- GILD is squeamish about integrating a large company like VRTX with 1,830 employees (26% of GILD’s current headcount), something GILD has NEVER done, and in our view, likely never will. But GILD would require retaining a significant portion of the VRTX staff due to its lack of R&D in CF. In our humble opinion, GILD doesn’t want to integrate another large commercial organization, they want assets that require little additional infrastructure or people, and more importantly, they are looking for “assets that have synergies with our current pipeline.”
- Our roll-up strategy of 4 separate companies equates to <1,200 current employees, and believe GILD would reduce headcount by 40% implying only an increase of 620 employees (<9% of GILD’s current headcount), or about one-third of VRTX.
- By acquiring VRTX, GILD may not be able to acquire potentially better CF assets as they enter the clinic that may be needed to develop the best “multi-drug combination’s.”
- GILD has the highest revenue, and net-income per employee in Biotech, and even if GILD could reduce head count at VRTX by 33% still implies an expansion of ~1,200 people. GILD would likely generate significantly more synergies from HCV, NASH, and Oncology acquisitions give they already have the infrastructure for both R&D, and commercialization.
- VRTX would likely become a blemish on GILD’s track record of high ROI deals. If we generously assume 80% margins on Bernstein’s lofty VRTX revenue assumptions GILD still wouldn’t break-even until 2023 on an EBIT basis, and on a sales basis by 2022.
- Simply assuming that because GILD has been successful developing combination therapies in HCV & HIV (virology, not genetic diseases like CF) that they too will be able to apply this strategy effortlessly for cystic fibrosis is erroneous.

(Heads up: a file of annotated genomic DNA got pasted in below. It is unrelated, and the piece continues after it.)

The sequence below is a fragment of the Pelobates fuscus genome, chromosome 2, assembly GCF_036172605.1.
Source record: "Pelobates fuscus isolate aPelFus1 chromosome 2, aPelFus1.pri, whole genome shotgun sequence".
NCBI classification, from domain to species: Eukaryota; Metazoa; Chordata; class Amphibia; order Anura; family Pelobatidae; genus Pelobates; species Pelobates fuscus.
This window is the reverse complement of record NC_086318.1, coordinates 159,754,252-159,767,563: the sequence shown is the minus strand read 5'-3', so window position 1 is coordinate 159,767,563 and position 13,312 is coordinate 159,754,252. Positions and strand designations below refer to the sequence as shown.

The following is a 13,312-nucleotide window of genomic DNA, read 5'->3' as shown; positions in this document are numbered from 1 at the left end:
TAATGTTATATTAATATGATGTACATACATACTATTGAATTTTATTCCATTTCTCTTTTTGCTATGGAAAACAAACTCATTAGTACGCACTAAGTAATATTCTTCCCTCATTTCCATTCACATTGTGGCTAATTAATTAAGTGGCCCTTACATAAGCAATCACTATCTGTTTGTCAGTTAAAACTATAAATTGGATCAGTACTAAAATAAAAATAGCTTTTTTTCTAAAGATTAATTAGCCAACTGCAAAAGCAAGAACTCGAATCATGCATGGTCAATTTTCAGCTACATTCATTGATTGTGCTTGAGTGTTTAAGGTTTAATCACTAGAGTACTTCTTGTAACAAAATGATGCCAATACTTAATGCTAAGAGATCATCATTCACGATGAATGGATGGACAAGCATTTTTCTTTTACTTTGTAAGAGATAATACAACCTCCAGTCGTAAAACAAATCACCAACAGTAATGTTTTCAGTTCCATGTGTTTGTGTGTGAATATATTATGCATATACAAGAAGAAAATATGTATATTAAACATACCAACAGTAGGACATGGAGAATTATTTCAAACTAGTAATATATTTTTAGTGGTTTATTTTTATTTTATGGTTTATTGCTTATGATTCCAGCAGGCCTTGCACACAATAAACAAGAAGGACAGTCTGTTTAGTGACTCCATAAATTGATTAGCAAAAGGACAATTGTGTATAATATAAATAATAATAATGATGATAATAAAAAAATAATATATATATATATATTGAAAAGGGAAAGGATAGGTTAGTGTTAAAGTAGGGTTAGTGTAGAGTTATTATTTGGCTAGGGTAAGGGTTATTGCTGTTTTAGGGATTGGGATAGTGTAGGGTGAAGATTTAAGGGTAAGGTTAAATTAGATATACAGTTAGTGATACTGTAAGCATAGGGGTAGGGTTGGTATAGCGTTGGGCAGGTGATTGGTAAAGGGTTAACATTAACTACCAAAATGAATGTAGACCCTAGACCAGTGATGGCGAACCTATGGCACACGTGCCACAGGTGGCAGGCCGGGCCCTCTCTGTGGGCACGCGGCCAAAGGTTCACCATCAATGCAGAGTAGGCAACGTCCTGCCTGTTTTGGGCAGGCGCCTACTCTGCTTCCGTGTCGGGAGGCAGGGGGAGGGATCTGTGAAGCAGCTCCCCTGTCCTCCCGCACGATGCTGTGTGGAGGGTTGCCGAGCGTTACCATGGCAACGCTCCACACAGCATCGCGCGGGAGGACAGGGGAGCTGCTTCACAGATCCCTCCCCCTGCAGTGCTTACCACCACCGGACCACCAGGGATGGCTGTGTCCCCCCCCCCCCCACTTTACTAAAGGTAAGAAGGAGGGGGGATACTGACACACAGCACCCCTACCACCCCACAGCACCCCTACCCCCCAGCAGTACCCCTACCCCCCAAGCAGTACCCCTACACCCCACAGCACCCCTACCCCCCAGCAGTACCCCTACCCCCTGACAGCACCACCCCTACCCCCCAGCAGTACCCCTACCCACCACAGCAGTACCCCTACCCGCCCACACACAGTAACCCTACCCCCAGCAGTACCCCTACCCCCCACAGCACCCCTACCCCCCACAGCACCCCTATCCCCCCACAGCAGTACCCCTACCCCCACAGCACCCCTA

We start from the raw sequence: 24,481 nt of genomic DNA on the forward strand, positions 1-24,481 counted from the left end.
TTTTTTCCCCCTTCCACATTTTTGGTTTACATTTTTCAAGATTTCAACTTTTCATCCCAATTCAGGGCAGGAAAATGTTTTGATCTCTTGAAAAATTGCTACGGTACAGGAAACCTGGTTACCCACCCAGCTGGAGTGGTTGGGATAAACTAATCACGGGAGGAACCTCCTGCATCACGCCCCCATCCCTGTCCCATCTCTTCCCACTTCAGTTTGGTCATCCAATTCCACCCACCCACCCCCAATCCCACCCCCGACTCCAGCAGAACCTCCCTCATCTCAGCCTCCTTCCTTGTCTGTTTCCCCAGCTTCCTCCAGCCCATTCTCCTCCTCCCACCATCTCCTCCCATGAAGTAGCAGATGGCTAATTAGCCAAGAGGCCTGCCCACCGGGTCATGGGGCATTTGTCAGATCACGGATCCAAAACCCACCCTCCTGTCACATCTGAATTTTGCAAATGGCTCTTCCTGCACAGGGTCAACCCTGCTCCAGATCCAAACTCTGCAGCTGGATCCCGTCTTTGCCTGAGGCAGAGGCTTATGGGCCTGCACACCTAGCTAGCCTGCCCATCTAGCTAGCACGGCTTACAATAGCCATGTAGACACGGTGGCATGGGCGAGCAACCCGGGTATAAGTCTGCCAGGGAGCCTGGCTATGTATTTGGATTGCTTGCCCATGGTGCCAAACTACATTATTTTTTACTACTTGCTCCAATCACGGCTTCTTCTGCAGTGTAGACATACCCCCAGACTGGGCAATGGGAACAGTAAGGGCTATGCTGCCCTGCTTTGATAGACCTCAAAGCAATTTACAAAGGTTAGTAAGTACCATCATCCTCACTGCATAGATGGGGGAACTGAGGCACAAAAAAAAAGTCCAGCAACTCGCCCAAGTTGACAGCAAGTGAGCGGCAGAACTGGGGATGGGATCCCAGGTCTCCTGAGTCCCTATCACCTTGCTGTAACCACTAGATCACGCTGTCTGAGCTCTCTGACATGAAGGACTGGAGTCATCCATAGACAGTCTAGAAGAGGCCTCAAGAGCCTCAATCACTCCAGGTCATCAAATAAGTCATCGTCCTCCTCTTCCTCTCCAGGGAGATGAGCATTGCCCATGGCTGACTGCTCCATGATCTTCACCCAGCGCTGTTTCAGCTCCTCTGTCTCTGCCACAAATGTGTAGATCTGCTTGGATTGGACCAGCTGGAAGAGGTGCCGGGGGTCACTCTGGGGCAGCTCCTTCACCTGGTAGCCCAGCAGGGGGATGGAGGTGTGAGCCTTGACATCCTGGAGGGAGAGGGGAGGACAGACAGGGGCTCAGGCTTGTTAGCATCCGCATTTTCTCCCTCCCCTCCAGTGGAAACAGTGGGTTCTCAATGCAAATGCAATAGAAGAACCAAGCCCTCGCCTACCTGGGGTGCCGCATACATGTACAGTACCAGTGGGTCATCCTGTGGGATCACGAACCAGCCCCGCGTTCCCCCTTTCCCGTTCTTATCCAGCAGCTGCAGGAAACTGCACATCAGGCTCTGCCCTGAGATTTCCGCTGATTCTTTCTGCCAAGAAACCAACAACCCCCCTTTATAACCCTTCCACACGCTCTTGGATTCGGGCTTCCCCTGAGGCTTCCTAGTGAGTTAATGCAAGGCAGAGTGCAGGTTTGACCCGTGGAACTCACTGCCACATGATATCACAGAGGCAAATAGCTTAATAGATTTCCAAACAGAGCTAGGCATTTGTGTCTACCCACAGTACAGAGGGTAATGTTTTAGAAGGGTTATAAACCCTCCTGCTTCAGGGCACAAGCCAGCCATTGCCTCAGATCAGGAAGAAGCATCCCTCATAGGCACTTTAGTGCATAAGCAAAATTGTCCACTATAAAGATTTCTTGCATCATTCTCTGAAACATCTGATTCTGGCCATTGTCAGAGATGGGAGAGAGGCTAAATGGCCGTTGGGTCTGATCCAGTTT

- The risk of competitive threats over the long-term horizon is vital to appreciate here because GILD is not an “expert” in CF and as Bernstein argues that “Vertex’s greatest challenges are in the development and commercialization of complex multi-drug combinations, which is something Gilead knows a thing or two about.” This is an incredulous assertion. Developing combinations for a new therapeutic area, such as CF is determined by medicinal chemistry & pharmaceutics, as well as access to the right assets with the right intellectual property, not GILD’s management or R&D teams who has little experience in CF.
Briefly, in Oncology GILD could acquire multiple platforms from INCY, CLVS, and MGNX that would be able to replenish GILD’s pipeline over a ten-year period. While also addressing future product lifecycle concerns with follow-on products, and would be able to immediately improve its’ competitive positioning in Oncology.
CLVS may surprise people to be on this list, but is one of only a few SMID caps to have 3 late-stage, wholly owned oncology assets. But what provided the impetus was GILD’s 1Q15 conference call disclosing for the first time that GILD is initiating combination trials in EGFR+ NSCLC with momelotinib (JAKinh) + AZN’s MEK inhibitor. We briefly quote GILD from a follow-up conference call last week: “we do not ‘stuff’ our pipeline, if it is disclosed we have a strong interest in the area, and the preclinical evidence strongly support its development.”
Simultaneously, they could continue protecting their HCV franchise with RGLS or ACHN. In NASH, they could acquire ICPT facilitating first-to-market advantage and have several follow-on second-gen FXR agonists through their Phenex acquisition.
Collectively, our approach would require $50.3B (assumes GILD pays a 60-200% premium to current share prices using $12.5B in new equity issuance, $17.6B in Cash, and $20B in new debt financing). In our view, this would better address multiple strategic objectives for GILD to sustain growth over a 10-20 year horizon, a critical quality we believe vital to facilitate GILD’s P/E multiple to expand to the high-teens.